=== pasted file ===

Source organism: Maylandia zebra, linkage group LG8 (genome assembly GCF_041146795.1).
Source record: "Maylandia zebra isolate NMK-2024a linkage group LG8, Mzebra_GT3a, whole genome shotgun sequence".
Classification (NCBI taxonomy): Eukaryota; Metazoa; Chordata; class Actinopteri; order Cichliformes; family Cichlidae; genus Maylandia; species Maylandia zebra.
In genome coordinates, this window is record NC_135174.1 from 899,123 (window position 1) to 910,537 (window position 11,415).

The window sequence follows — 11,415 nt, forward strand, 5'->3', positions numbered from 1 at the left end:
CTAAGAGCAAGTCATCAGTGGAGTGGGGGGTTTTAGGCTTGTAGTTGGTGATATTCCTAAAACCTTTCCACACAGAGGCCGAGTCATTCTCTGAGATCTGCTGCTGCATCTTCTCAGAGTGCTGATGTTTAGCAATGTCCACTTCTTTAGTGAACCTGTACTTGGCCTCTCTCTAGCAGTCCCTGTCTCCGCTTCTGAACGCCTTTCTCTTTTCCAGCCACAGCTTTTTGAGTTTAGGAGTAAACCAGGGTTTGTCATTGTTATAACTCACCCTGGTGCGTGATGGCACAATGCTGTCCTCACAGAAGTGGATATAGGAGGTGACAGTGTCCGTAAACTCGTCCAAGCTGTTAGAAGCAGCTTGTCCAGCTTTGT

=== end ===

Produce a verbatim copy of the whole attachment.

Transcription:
Source organism: Maylandia zebra, linkage group LG8 (genome assembly GCF_041146795.1).
Source record: "Maylandia zebra isolate NMK-2024a linkage group LG8, Mzebra_GT3a, whole genome shotgun sequence".
Classification (NCBI taxonomy): Eukaryota; Metazoa; Chordata; class Actinopteri; order Cichliformes; family Cichlidae; genus Maylandia; species Maylandia zebra.
In genome coordinates, this window is record NC_135174.1 from 899,123 (window position 1) to 910,537 (window position 11,415).

The window sequence follows — 11,415 nt, forward strand, 5'->3', positions numbered from 1 at the left end:
CTAAGAGCAAGTCATCAGTGGAGTGGGGGGTTTTAGGCTTGTAGTTGGTGATATTCCTAAAACCTTTCCACACAGAGGCCGAGTCATTCTCTGAGATCTGCTGCTGCATCTTCTCAGAGTGCTGATGTTTAGCAATGTCCACTTCTTTAGTGAACCTGTACTTGGCCTCTCTCTAGCAGTCCCTGTCTCCGCTTCTGAACGCCTTTCTCTTTTCCAGCCACAGCTTTTTGAGTTTAGGAGTAAACCAGGGTTTGTCATTGTTATAACTCACCCTGGTGCGTGATGGCACAATGCTGTCCTCACAGAAGTGGATATAGGAGGTGACAGTGTCCGTAAACTCGTCCAAGCTGTTAGAAGCAGCTTGTCCAGCTTTGT